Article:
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The Economy This Week

Small-business outlook hits 28-year low; retailers struggle with early Easter.
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Weaker sales and a bleaker outlook are prompting small-business owners to scale back hiring and spending plans. Here's a look at this week's economic developments and how they may affect your business.

Small-Business Outlook Fades

Driven down by weaker sales, optimism among the nation's small-business owners continued to decline in March, prompting scaled back hiring and spending plans, the National Federation of Independent Business reported Tuesday.

The Washington-based lobby group's monthly small-business optimism index dropped to a 28-year low last month with declines in eight of ten components, including plans to increase employment and real sales expectations. The index is based on a survey of more than 700 small-business owners nationwide.

Only 20 percent of owners surveyed said they expected to create new jobs in the next three months, down one percent from February, while seven percent were planning layoffs. Just 25 percent were planning capital outlays.

"We are seeing recession readings," William Dunkelberg, the group's chief economist, said in a statement.

Despite the downturn, owners reported having no trouble accessing capital or credit. Only two percent cited credit availability as their top business problem, compared to a record-high 37 percent in 1982, the group reported.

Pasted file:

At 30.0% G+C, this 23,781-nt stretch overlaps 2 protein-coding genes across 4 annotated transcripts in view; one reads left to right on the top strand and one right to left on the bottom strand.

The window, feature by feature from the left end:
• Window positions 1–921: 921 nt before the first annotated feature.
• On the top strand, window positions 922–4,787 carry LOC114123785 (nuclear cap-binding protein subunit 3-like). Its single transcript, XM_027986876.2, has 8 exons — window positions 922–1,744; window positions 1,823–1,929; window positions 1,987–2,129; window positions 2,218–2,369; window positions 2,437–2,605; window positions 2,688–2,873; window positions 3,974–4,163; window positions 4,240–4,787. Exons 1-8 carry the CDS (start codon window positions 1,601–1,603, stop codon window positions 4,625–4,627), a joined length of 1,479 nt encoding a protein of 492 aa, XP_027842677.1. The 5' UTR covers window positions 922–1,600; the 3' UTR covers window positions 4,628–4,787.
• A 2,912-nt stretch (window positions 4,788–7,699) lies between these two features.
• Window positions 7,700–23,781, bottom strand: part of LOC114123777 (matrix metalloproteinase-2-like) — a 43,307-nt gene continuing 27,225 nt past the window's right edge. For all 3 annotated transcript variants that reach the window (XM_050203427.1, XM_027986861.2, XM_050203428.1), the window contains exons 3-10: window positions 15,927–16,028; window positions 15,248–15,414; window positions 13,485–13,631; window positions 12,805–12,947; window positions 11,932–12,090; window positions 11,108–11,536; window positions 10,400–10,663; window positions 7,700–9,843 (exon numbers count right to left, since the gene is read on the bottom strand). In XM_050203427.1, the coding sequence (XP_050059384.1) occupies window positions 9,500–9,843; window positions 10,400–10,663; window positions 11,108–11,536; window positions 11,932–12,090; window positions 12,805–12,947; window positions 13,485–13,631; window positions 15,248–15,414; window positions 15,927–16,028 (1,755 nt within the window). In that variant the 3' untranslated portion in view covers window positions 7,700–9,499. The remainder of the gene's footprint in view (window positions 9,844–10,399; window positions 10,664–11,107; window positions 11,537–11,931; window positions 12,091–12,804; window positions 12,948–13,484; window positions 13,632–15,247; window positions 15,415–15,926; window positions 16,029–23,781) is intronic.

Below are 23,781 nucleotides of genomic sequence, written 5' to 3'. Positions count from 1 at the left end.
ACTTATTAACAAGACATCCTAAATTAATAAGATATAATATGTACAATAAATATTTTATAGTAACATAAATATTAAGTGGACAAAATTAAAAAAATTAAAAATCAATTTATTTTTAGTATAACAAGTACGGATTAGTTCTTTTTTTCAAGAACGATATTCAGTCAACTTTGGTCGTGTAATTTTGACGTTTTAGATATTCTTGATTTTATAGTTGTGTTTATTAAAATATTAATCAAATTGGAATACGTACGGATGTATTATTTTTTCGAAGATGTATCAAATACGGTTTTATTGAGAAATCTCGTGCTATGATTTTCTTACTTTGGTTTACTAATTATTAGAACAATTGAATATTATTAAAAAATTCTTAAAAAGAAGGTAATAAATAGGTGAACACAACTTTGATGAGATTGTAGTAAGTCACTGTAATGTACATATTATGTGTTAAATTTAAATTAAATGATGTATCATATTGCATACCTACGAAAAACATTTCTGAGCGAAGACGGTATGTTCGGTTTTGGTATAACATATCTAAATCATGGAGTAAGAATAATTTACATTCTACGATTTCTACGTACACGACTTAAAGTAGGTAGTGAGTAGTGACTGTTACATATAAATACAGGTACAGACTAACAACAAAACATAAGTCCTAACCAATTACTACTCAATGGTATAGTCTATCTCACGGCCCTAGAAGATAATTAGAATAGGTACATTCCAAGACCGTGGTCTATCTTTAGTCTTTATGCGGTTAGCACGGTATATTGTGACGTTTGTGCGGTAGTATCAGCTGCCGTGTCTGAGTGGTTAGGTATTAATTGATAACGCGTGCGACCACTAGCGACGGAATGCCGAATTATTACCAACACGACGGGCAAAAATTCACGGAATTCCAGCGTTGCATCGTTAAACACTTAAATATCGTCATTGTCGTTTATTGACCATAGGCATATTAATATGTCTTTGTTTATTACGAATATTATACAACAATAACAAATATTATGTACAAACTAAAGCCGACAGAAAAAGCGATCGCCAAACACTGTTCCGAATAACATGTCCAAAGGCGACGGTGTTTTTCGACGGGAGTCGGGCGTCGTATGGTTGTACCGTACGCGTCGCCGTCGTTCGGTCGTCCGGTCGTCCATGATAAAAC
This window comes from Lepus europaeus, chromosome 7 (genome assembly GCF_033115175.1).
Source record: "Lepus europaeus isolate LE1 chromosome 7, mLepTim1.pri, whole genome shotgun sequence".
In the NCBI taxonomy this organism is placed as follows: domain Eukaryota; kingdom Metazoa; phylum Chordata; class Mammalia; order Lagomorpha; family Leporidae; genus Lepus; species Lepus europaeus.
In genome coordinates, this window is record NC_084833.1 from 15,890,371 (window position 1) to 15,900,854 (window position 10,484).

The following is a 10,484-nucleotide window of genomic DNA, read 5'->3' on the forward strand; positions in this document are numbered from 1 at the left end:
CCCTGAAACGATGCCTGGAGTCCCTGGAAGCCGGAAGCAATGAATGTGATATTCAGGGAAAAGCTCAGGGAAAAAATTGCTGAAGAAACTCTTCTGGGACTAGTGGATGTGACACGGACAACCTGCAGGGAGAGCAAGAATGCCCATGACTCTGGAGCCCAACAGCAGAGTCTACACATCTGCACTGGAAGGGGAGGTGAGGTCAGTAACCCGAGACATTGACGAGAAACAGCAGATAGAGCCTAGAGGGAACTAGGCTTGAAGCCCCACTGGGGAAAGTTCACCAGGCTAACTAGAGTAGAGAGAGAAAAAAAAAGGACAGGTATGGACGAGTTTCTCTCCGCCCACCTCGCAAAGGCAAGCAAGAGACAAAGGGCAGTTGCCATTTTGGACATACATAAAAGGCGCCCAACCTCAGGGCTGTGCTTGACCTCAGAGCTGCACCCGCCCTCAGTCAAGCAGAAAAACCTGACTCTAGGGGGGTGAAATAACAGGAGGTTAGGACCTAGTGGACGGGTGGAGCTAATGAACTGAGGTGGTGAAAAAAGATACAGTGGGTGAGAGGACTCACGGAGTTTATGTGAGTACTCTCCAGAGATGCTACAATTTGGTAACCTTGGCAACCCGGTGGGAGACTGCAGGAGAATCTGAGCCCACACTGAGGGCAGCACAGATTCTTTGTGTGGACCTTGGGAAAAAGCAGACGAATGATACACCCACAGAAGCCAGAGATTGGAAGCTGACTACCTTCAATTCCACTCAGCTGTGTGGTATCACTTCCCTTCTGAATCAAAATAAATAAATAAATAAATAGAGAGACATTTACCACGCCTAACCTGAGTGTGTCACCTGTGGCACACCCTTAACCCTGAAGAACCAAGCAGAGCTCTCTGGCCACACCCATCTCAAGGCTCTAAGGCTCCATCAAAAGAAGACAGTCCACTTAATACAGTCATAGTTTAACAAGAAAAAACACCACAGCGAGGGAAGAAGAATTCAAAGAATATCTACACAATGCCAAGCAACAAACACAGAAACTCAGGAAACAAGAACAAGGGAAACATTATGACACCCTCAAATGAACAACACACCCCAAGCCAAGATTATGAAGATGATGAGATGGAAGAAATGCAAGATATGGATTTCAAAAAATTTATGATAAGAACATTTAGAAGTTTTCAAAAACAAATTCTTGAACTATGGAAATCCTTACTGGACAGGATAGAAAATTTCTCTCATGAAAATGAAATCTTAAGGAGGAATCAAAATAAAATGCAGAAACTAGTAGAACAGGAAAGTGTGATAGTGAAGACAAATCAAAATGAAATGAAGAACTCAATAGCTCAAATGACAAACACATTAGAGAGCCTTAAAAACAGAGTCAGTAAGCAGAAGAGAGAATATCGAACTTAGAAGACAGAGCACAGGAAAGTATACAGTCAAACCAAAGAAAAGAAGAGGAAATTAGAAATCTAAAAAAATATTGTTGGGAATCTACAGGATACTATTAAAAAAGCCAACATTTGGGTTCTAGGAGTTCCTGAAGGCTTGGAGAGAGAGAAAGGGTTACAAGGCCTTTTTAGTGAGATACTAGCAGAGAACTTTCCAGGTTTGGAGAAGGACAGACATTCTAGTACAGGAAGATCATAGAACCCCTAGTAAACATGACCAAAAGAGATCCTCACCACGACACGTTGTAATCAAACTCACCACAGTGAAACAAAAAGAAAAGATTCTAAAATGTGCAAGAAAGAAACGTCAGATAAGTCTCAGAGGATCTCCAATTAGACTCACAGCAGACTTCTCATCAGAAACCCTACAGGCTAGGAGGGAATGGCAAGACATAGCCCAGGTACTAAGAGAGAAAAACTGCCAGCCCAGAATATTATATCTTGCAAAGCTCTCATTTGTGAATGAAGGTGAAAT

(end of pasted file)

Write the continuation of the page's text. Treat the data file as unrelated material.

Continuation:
Retail Sales Down

Growing concerns over the economy combined with an early Easter kept retail sales down to a 13-year low in March, the International Council of Shopping Centers reported Thursday.

Weaker sales were reported by clothing stores, department stores and luxury retailers, the trade group said.

By contrast, higher gas prices gave wholesale outlets a lift, including a five percent year-over-year sales increase at Costco.

Despite the economic downturn, April sales are expected to grow by up to 2.5 percent, the group said.

Jobless Claims Fall

Easing recent gains, the number of new claims for unemployment benefits fell by 53,000 last week to 357,000, the Labor Department reported Thursday.

The seasonally adjusted insured unemployment rate the previous week was unchanged at 2.2 percent, reflecting about 2.94 million jobless claims.

The biggest declines in new claims last week were in Pennsylvania, California, and Iowa, while gains were reported in Indiana, New York and Puerto Rico.




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